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To many, “skeptic” is a dirty word, and if you try to explain to somehow how they’ve been mislead into believing a deception, it’s common for them to then complain that you’re just trying to burst their bubble.

In regards to the “debate” about vaccines, a friend of mine suggested that it’s important “to hear all sides of the story,” despite the anti-vaccine side being a concoction of fabrications far more deadly than vaccines could ever be.

When another friend proclaimed on Facebook that fluoride is toxic, I shared a couple of articles for further reading. She said, “Wow, David, those articles are really defensive,” and then never responded to the claims within those articles. (She then changed her job to “Being a Good Person” and unfriended me.)

I’ve learned to keep my mouth shut when someone says something that’s long been proven false, but that feels absurd.

Won’t they be glad to hear that “no reports of ill effects have been documented in the human population from genetically modified food”?

Or that microwave ovens don’t “nuke” your food?

It’s not exactly a thrill to discover that you’ve been wrong about something, especially if you’ve held onto the belief for a long while, but it’s glorious when you’ve got a new thought to play with. It’s like someone’s held out their hands and said, “Here’s a fragment of the universe that makes a little more sense…”

A lot of the time though, skepticism is confused with pessimism. It’s regarded as a morose way to view the world. Supposedly, skeptics suck happiness out of the air and derive pleasure from ruining the fun of open-minded “free spirits.” They pop balloons, spoil movies, and fail to find the humour in any punchline.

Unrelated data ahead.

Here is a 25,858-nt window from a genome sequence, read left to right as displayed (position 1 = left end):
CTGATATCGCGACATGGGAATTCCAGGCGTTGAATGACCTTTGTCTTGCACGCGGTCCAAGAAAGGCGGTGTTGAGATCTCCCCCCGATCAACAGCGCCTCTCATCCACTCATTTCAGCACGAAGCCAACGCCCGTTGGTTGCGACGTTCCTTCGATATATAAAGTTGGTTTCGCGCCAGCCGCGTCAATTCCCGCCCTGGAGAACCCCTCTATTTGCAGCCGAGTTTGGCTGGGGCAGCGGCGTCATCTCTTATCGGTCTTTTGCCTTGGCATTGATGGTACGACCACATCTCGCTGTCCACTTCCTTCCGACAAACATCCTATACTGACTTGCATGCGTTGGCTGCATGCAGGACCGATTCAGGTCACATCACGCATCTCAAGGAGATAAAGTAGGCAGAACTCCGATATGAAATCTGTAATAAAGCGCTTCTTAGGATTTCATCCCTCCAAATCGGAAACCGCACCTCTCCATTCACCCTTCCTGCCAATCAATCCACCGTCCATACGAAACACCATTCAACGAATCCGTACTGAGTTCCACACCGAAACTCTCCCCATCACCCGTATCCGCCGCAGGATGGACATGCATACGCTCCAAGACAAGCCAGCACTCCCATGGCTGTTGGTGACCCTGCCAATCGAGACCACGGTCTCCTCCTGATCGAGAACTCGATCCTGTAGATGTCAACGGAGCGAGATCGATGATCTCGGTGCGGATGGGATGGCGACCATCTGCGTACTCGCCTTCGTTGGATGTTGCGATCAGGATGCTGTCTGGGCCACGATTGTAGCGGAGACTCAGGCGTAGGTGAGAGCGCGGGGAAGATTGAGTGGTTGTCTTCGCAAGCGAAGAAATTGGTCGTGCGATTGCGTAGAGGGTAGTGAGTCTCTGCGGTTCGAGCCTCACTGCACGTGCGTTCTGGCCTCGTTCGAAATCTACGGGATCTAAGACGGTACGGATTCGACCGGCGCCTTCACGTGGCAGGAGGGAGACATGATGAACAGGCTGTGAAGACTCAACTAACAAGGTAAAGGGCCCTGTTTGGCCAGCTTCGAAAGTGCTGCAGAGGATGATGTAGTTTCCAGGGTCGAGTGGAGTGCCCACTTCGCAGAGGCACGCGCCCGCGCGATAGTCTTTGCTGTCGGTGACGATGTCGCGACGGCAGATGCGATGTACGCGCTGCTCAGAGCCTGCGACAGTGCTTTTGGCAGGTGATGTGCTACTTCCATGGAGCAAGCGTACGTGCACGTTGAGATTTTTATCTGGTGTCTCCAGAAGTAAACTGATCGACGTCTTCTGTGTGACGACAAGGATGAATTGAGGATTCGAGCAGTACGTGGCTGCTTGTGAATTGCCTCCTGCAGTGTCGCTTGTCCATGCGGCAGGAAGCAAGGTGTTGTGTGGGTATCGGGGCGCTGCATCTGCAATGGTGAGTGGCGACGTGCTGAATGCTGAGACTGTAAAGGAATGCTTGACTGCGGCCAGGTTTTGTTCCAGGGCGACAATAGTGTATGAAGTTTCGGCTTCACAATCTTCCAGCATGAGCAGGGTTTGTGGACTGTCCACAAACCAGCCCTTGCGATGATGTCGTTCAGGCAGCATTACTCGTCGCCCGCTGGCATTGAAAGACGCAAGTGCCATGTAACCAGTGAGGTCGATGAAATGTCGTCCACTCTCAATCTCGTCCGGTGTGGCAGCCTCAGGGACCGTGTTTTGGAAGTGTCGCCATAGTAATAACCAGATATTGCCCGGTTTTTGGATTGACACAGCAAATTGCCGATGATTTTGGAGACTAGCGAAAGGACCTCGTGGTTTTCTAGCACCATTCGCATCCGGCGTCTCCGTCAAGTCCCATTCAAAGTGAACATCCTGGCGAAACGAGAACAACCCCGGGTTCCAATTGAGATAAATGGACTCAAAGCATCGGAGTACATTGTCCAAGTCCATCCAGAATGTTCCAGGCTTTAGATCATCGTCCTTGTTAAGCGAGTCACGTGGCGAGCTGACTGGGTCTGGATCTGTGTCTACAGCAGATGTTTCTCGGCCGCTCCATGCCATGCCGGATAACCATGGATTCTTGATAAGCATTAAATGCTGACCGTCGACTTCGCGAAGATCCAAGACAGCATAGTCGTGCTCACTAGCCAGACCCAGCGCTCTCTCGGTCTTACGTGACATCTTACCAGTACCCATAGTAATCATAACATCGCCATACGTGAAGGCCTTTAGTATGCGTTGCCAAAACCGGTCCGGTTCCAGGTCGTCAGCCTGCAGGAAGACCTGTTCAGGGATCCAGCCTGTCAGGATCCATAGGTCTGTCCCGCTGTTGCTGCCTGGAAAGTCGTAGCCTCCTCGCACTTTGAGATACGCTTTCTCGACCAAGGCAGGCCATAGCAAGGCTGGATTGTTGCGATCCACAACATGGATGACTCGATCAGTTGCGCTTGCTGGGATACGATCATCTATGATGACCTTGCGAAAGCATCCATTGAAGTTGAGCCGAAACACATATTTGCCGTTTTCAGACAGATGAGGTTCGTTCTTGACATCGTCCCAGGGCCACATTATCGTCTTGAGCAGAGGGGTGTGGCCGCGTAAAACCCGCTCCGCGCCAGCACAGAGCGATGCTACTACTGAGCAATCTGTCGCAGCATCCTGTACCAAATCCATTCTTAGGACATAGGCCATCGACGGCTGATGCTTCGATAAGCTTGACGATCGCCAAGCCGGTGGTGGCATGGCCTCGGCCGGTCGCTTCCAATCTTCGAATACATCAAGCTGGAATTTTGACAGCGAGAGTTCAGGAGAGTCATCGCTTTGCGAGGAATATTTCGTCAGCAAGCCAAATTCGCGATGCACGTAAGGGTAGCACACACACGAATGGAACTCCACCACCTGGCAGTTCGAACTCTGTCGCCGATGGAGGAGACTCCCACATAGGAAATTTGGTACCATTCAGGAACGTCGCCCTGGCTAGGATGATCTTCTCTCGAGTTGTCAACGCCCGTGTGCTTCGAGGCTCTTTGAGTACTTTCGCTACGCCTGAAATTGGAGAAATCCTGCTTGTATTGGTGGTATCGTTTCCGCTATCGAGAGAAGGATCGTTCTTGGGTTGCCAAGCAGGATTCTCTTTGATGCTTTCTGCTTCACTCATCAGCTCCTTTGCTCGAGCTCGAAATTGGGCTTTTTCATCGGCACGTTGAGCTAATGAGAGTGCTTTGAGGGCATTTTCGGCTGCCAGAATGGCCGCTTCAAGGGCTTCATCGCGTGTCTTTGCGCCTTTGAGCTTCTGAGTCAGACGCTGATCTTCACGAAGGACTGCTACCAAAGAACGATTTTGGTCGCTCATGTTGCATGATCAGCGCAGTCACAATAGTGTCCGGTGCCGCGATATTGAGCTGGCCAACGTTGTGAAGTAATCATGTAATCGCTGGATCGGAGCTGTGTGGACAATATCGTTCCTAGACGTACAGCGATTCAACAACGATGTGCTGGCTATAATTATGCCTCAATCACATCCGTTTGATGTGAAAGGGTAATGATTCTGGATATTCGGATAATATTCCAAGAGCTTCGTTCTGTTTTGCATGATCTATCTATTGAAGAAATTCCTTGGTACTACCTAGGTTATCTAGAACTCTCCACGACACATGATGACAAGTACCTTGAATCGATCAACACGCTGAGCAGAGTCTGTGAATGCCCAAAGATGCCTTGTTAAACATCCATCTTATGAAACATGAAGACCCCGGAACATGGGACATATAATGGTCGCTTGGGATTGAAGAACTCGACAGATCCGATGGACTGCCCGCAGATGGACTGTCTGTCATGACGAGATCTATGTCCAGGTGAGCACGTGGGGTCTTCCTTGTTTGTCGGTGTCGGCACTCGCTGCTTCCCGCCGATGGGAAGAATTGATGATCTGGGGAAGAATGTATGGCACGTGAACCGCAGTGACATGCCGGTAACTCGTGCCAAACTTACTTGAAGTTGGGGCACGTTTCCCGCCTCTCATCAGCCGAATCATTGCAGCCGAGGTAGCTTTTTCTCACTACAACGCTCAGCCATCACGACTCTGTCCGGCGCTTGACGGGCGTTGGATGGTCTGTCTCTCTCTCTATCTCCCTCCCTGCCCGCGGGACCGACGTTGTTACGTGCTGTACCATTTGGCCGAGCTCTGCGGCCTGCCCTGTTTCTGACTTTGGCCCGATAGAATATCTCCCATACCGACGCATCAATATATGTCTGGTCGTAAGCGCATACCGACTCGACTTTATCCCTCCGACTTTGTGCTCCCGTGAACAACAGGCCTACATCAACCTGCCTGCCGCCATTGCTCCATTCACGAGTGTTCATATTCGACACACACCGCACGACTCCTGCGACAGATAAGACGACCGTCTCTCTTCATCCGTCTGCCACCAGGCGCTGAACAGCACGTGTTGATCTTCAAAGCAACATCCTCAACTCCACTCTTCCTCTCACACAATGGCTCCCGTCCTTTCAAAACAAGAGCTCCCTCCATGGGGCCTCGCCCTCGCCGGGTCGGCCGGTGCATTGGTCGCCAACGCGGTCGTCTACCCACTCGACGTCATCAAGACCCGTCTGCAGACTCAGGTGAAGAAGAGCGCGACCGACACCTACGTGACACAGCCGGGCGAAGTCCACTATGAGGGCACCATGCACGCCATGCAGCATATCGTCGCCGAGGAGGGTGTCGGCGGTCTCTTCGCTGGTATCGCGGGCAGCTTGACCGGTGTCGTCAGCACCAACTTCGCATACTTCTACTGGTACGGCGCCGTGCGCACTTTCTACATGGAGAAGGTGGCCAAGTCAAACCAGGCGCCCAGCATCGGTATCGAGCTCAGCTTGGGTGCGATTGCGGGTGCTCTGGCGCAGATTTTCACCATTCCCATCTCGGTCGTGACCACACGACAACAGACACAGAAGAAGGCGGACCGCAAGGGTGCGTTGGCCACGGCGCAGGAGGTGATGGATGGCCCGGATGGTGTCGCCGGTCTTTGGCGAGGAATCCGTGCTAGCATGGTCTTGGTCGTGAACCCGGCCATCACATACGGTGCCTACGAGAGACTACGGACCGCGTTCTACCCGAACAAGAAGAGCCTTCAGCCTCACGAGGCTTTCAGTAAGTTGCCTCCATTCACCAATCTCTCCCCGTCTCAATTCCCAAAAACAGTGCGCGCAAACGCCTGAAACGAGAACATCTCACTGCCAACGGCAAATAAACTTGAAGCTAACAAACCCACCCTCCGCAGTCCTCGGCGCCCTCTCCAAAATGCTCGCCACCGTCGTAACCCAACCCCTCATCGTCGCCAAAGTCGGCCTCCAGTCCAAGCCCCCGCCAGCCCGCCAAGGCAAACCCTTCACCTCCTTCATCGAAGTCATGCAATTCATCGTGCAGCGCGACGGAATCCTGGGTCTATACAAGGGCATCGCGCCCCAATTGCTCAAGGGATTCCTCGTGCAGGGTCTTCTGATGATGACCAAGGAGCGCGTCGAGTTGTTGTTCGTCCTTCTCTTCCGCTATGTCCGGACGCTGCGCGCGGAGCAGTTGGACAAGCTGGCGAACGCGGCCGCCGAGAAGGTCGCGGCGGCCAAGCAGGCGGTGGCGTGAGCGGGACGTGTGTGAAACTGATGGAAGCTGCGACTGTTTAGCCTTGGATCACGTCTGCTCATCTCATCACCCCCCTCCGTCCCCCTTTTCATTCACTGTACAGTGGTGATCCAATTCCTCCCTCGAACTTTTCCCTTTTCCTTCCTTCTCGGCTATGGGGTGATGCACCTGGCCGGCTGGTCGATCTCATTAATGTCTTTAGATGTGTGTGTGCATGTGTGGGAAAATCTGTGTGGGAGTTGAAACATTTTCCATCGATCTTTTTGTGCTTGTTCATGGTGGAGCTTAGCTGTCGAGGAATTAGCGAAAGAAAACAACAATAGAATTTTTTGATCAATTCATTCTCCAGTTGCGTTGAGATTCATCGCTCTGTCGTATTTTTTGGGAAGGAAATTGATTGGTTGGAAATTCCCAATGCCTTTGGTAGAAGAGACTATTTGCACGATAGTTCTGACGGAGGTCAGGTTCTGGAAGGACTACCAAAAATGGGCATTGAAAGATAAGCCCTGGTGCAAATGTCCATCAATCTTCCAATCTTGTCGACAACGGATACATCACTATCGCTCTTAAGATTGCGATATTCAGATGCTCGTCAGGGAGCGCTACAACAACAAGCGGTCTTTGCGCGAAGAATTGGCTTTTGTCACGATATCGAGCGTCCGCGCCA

But in reality, being skeptical is about asking questions.

Taking things at face value and “having faith”, or having an open-mind that remains unobserved is regarded as lazy and submissive, not enlightened and progressive. The search for truth becomes an adventure and survival tool.

No longer do you rely on fleeting emotions and flakey intuitions to guide your perceptions, nor do you allow common failings of critical thinking to lead you astray. Skeptics are still human, of course, and can just as easily succumb to bias and poor logic as anyone else, but by identifying as someone who wants truth and not simply someone who wants to confirm their own beliefs, they’re able to find a sturdy foothold on their journey toward becoming someone who can navigate through mountains of lies manipulation, and discover the actual truth from the evidence at hand. (This includes accepting that, when there’s a lack of evidence, the actual truth should remain undetermined, rather than feeling compelled to decide on a temporary half-truth for the sake of comfort.)

Skeptics are eternal students and everything is a question. What do I believe? Why do I believe it? Why do other people believe it? Does this belief stem from a place of study and research? Or is there a bias that’s clouding my view?

Their goal is to see the world for what it is, not for what they wish (or merely think) it to be. This in itself could be argued an impossibility as the goal implies objective truth but, at the very least, trying to see the world for what it is can help prevent you from getting suckered into schemes and scams that distract from the higher, philosophical questions that some care to ponder.

Knowing this, it’s amusing that people consider skepticism to be synonymous with pessimism, as that in itself is a pessimistic view. It assumes that the world isn’t good enough. That reality is dull. That there’s a value — even honour — in “having faith” about things that are proposed without evidence, despite the fact that we’re surrounded by enough reality to fascinate anyone forever.